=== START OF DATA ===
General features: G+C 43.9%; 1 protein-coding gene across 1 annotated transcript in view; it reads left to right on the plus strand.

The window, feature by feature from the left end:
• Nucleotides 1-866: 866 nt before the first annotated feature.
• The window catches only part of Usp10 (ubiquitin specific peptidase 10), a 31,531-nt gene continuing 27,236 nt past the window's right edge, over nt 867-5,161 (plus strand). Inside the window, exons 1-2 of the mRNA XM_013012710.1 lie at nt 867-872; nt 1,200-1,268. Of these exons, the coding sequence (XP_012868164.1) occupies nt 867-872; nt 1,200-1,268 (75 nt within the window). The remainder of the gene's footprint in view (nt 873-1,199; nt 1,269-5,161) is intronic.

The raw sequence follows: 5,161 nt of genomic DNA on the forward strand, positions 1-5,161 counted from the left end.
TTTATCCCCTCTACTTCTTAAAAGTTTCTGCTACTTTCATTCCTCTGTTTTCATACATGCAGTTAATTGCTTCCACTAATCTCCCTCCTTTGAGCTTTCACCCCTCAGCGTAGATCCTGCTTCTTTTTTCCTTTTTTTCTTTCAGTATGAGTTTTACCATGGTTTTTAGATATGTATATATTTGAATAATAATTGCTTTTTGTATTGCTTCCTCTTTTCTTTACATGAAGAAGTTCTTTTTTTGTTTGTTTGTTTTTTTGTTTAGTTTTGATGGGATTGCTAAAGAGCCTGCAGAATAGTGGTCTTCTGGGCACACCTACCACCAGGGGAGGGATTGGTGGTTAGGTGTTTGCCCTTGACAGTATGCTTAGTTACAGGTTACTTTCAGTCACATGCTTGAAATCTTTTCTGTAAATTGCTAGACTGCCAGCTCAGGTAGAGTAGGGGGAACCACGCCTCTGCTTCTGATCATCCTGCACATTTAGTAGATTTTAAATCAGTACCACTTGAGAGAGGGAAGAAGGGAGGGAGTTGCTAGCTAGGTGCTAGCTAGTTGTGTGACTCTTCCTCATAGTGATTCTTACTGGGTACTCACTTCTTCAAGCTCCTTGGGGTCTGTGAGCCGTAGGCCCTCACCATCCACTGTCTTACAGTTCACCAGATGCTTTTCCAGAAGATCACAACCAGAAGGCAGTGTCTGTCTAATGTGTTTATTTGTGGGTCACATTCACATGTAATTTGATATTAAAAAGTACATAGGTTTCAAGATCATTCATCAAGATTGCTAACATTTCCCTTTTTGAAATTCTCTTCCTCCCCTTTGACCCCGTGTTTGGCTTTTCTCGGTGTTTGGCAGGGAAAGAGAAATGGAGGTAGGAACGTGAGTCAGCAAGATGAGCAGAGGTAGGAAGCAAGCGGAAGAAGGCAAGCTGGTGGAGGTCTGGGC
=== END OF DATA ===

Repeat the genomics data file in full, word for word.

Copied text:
General features: G+C 43.9%; 1 protein-coding gene across 1 annotated transcript in view; it reads left to right on the plus strand.

The window, feature by feature from the left end:
• Nucleotides 1-866: 866 nt before the first annotated feature.
• The window catches only part of Usp10 (ubiquitin specific peptidase 10), a 31,531-nt gene continuing 27,236 nt past the window's right edge, over nt 867-5,161 (plus strand). Inside the window, exons 1-2 of the mRNA XM_013012710.1 lie at nt 867-872; nt 1,200-1,268. Of these exons, the coding sequence (XP_012868164.1) occupies nt 867-872; nt 1,200-1,268 (75 nt within the window). The remainder of the gene's footprint in view (nt 873-1,199; nt 1,269-5,161) is intronic.

The raw sequence follows: 5,161 nt of genomic DNA on the forward strand, positions 1-5,161 counted from the left end.
TTTATCCCCTCTACTTCTTAAAAGTTTCTGCTACTTTCATTCCTCTGTTTTCATACATGCAGTTAATTGCTTCCACTAATCTCCCTCCTTTGAGCTTTCACCCCTCAGCGTAGATCCTGCTTCTTTTTTCCTTTTTTTCTTTCAGTATGAGTTTTACCATGGTTTTTAGATATGTATATATTTGAATAATAATTGCTTTTTGTATTGCTTCCTCTTTTCTTTACATGAAGAAGTTCTTTTTTTGTTTGTTTGTTTTTTTGTTTAGTTTTGATGGGATTGCTAAAGAGCCTGCAGAATAGTGGTCTTCTGGGCACACCTACCACCAGGGGAGGGATTGGTGGTTAGGTGTTTGCCCTTGACAGTATGCTTAGTTACAGGTTACTTTCAGTCACATGCTTGAAATCTTTTCTGTAAATTGCTAGACTGCCAGCTCAGGTAGAGTAGGGGGAACCACGCCTCTGCTTCTGATCATCCTGCACATTTAGTAGATTTTAAATCAGTACCACTTGAGAGAGGGAAGAAGGGAGGGAGTTGCTAGCTAGGTGCTAGCTAGTTGTGTGACTCTTCCTCATAGTGATTCTTACTGGGTACTCACTTCTTCAAGCTCCTTGGGGTCTGTGAGCCGTAGGCCCTCACCATCCACTGTCTTACAGTTCACCAGATGCTTTTCCAGAAGATCACAACCAGAAGGCAGTGTCTGTCTAATGTGTTTATTTGTGGGTCACATTCACATGTAATTTGATATTAAAAAGTACATAGGTTTCAAGATCATTCATCAAGATTGCTAACATTTCCCTTTTTGAAATTCTCTTCCTCCCCTTTGACCCCGTGTTTGGCTTTTCTCGGTGTTTGGCAGGGAAAGAGAAATGGAGGTAGGAACGTGAGTCAGCAAGATGAGCAGAGGTAGGAAGCAAGCGGAAGAAGGCAAGCTGGTGGAGGTCTGGGC